The various nodes of a network equipped with the apparatus for Selfhealing interact through restoration signatures on the links between them. Signatures are significantly different from messages between processors as might usually be provided in a multiprocessor or in a packet communications environment. A signature is an attribute of a unidirectional transmission link and is physically inseparable from that link. A signature is not addressed to any particular other node and Selfhealing nodes do not directly interchange messages or directly address each other for co-ordination of information or control between their controllers. Rather, the execution of each Selfhealing controller affects the execution of all other nodes only through its influence on the signatures in its vicinity. The Selfhealing controller is in one sense a specialized computer structure for processing of signatures. Each controller instance affects its neighbors by changes it makes in the number, content and link association of the signatures originated from its site in response to the signatures arriving at its site.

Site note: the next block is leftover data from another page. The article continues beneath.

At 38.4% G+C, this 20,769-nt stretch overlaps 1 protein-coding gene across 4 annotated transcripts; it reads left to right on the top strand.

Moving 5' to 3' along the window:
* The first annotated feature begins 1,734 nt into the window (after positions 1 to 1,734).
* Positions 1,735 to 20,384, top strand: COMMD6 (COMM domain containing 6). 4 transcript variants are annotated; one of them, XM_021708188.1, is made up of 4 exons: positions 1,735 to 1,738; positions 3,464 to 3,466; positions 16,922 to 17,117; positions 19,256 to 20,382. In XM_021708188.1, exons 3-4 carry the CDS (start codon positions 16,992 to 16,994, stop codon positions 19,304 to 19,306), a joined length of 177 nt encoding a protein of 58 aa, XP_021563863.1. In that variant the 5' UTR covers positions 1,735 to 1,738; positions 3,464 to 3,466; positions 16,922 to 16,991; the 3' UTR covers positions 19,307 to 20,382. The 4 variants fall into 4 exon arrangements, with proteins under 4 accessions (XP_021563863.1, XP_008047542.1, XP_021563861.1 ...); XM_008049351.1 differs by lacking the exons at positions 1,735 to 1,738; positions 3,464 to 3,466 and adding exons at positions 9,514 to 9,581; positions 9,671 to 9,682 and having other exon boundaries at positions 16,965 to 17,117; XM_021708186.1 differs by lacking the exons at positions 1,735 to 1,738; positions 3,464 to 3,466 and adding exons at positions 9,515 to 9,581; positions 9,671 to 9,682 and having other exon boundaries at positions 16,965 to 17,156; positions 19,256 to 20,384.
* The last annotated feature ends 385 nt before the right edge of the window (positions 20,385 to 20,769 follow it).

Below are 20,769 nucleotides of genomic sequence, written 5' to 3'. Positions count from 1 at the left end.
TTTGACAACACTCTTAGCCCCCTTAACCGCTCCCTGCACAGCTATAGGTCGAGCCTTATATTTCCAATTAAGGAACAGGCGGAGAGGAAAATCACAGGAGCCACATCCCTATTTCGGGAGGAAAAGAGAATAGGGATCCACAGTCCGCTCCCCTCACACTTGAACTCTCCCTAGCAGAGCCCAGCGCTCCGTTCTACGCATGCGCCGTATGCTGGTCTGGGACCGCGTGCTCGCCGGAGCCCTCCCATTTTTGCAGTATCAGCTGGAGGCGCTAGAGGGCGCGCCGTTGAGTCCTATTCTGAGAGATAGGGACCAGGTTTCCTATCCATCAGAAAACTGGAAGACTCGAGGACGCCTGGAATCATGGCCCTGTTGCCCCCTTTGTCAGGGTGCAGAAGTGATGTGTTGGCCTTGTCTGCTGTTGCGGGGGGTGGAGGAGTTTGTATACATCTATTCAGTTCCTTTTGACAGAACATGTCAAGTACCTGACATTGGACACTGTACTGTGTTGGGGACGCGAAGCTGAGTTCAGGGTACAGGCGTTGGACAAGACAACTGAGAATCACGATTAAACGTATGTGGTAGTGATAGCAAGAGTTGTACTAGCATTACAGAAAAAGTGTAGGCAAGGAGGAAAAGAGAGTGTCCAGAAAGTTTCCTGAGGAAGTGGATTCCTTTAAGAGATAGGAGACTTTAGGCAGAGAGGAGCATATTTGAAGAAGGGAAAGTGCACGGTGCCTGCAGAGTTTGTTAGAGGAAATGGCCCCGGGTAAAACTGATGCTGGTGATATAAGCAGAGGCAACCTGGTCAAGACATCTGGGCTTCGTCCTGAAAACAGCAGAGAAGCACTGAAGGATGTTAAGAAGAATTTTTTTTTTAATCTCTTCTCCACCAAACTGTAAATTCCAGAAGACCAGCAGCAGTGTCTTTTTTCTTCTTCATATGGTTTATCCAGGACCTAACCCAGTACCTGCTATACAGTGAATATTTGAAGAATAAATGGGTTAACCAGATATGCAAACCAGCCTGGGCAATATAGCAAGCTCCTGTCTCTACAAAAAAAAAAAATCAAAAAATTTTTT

Signatures are physically associated with each DS-3 (or STS-1) entity in the network but are invisible to the traffic on those links. Selfhealing controllers initiate, manipulate, modify and terminate signatures in a process that permits each DCS machine in the network to derive local crosspoint operate decisions that, through this invention, automatically coordinate with the similarly derived decisions made at other DCS machines. The network-level result is restoration, although each node has no knowledge of the topology of the network that it is in. In the present implementation, restoration signatures are 5-word quantities, described later, repeatedly impressed onto the individual DS-3 signals by one of several possible methods.